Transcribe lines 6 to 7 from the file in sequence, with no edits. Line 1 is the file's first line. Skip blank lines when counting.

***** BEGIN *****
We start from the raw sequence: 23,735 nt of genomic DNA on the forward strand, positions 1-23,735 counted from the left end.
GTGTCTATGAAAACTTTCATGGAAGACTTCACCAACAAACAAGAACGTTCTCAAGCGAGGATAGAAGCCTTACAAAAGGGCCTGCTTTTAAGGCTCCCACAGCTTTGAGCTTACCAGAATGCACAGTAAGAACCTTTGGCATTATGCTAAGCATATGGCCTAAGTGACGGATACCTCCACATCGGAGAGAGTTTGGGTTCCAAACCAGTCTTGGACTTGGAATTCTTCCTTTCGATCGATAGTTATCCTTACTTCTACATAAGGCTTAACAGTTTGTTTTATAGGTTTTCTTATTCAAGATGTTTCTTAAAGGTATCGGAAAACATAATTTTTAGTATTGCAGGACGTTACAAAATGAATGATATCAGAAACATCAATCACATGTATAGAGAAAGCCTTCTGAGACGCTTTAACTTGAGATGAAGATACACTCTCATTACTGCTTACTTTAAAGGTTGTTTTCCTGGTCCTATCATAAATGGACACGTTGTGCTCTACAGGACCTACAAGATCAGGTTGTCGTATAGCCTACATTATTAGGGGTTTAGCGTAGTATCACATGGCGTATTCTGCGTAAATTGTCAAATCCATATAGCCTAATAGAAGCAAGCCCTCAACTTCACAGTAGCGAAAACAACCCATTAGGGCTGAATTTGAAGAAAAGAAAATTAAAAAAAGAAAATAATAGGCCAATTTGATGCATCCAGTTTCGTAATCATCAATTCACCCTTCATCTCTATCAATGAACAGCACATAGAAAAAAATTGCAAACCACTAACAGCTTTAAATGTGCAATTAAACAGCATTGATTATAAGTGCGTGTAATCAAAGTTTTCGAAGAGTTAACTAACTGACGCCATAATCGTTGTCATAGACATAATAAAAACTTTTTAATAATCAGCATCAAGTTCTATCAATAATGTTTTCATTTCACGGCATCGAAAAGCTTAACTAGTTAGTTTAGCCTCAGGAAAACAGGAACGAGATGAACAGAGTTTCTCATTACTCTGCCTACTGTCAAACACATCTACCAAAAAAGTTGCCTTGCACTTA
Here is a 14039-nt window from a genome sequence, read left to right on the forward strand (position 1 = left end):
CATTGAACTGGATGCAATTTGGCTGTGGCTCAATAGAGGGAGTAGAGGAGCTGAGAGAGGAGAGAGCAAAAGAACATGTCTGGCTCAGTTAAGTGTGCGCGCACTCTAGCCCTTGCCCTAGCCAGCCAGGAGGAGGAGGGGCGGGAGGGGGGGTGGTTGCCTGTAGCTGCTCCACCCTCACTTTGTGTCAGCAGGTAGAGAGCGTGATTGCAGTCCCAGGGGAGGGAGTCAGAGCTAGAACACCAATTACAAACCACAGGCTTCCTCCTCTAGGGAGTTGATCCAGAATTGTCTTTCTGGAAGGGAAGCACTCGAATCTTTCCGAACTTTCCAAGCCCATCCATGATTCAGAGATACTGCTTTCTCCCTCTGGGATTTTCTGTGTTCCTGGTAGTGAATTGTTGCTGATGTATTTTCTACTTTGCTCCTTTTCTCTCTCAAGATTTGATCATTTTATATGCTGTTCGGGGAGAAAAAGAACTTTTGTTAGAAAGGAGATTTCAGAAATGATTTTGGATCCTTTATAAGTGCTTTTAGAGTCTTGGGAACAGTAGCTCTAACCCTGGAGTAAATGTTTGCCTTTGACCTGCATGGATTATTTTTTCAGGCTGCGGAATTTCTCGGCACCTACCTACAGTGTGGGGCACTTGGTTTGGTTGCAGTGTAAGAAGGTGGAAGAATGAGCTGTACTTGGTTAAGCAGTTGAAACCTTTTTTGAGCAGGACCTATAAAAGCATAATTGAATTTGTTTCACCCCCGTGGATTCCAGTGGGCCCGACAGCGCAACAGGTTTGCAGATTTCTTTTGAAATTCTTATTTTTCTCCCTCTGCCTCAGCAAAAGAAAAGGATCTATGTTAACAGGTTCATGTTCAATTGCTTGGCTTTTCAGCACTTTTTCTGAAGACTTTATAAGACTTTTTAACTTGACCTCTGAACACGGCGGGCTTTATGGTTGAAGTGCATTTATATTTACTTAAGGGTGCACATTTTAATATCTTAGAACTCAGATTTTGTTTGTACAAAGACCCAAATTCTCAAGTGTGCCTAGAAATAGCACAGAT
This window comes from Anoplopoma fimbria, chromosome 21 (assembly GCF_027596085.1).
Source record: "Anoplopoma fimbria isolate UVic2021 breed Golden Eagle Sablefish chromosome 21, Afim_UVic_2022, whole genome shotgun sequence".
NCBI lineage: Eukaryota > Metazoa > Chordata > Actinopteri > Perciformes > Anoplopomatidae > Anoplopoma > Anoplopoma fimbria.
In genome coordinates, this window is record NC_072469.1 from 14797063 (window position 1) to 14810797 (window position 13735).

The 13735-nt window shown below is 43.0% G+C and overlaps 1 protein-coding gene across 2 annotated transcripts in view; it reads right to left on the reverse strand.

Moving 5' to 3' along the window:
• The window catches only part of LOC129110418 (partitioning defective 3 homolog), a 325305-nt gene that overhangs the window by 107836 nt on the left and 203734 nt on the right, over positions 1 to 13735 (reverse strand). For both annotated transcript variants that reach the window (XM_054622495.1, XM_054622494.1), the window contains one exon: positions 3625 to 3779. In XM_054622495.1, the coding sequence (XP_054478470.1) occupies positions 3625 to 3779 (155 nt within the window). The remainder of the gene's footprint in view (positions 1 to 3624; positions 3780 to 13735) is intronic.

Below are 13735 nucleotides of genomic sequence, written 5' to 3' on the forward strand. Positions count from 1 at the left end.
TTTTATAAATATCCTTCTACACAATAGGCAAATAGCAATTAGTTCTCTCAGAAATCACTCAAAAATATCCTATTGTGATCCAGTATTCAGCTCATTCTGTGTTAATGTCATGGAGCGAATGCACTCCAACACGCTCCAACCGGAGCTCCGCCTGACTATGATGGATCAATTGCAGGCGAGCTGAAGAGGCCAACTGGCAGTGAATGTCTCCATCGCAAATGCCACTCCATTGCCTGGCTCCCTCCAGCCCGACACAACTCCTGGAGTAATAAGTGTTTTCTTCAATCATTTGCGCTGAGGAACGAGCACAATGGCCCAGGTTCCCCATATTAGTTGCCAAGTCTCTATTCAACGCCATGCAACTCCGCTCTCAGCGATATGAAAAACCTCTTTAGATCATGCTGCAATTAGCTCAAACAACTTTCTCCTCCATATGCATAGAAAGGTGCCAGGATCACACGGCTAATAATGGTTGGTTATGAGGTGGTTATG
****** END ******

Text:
Source record: "Anoplopoma fimbria isolate UVic2021 breed Golden Eagle Sablefish chromosome 21, Afim_UVic_2022, whole genome shotgun sequence".
NCBI lineage: Eukaryota > Metazoa > Chordata > Actinopteri > Perciformes > Anoplopomatidae > Anoplopoma > Anoplopoma fimbria.